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I’ve written blogs about depression. For example:
I’ve also written about mindfulness:
Mindfulness can be a great way to move past depression. As I wrote about in the Deep Dark Hole of Depression, depression can exert its control over us by getting us to focus on the past or future, to ruminate about things which we may or may not have control over, and to get us living in our heads instead of where we are.
Depression can use all sorts of tricks to try and wheedle its way into our lives. When we worry about what’s going to come, what may happen, all the things we have to do, or all the ways we might not be successful, depression grows. It grows when it can distract us from what we’re doing in the moment to focus on the past or future, when it encourages us to judge ourselves harshly, when it gets us to operate on auto-pilot, and when it convinces us that our efforts, our lives, or even our worlds are meaningless. Depression longs to create dark storm clouds in our head and to make anything we do seem like we’re moving through quicksand.
Mindfulness offers something very different. Mindfulness involves completely engaging in what’s happening right now. It’s not just being present. It’s immersing ourselves completely in where we are and what we’re doing. It means being part of the moment in every way possible–through our eyes, our ears, our nose, through touch, and with our mind.
One of the ways I really enjoy being mindful is with my dogs. I could think of it as a chore and a pain and try to get it over and done with as quickly as possible. I could choose to go on automatic pilot and get lost in my thoughts of the past or the future, or worry about this thing or that thing.
What I do instead is fully immerse myself in the walk. I throw the ball for my dog, Tucker. I get so much pleasure from watching him so excitedly and fervently chase after the ball and bring it back to me. I love looking up at the mountains, noticing the light that plays on them, and watching the snow blow off the peaks and cornices. I pay attention to the sound of the wind as it dances through the trees and I attend to the sound of the snow as it crunches beneath my feet. I pause and watch my blind dog, Nori, as she sniffs about. I feel the cold as it blushes my cheeks and breath in the fresh mountain air.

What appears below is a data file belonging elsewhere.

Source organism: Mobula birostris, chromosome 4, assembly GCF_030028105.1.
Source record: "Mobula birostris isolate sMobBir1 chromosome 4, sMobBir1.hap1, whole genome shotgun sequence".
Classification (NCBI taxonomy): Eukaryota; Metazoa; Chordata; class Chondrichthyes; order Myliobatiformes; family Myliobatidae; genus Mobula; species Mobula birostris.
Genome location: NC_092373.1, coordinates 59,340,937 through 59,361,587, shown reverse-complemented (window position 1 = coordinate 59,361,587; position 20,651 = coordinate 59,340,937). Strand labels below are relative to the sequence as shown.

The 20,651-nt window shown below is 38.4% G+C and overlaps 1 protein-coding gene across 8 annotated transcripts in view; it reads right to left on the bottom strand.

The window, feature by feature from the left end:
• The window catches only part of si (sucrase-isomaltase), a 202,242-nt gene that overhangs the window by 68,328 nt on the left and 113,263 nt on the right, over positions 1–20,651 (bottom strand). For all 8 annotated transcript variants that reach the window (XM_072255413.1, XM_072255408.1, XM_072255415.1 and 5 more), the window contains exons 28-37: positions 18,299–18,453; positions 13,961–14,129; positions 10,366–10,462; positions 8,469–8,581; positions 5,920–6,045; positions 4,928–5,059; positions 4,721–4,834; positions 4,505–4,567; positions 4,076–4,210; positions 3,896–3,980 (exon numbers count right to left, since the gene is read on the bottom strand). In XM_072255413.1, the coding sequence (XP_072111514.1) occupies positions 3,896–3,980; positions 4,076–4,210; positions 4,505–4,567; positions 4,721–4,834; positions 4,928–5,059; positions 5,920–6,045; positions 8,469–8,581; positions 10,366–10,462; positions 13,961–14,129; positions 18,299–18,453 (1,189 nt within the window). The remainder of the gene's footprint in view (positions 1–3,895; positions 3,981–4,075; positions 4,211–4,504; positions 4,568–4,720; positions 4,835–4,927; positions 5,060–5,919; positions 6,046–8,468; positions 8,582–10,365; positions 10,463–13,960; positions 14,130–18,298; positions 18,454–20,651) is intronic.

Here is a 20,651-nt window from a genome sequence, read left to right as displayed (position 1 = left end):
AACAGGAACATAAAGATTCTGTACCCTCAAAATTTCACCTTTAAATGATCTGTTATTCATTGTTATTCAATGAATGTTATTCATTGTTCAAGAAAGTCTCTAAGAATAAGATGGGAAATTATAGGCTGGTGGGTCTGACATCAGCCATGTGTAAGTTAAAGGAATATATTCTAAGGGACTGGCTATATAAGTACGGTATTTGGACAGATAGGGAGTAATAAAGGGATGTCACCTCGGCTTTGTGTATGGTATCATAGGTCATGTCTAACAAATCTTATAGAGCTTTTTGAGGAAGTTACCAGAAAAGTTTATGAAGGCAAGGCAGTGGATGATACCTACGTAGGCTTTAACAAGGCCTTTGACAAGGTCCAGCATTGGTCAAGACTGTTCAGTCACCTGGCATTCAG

Walking the dogs is something I have to do every day and I use mindfulness to recharge and refresh me as I do.
There are countless opportunities for us to be mindful. As an experiment, choose something from the list below to do mindfully each day, or choose something else from your own life:
Mindfulness brings us back to the present moment, but more than that, it takes us away from ruminations, worries, awfulizing, and catastrophizing. It enables the cob webs to clear so that we can truly live our lives instead of thinking about it.
Mindfulness is not “la-la-land.” It gives us the opportunity to focus our attention right now. Tangental thinking is shrunk to nothing.
A passage by Thich Nhat Hanh may make it clearer:
“Peace can only exist in the present moment. It is ridiculous to say, ‘Wait until I finish this, then I will be free to live in peace.’ What is ‘this’? A diploma, a job, a house, the payment of debt? If you think that way, peace will never come. There is always another ‘this’ that will follow the present one. If you are not living in peace at this moment, you will never be able to. If you truly want to be at peace, you must be at peace right now. Otherwise, there is only ‘the hope of peace some day.'”
What do you think? What do you do now that’s mindful? What’s something you’d like to try? I’d love to hear your comments!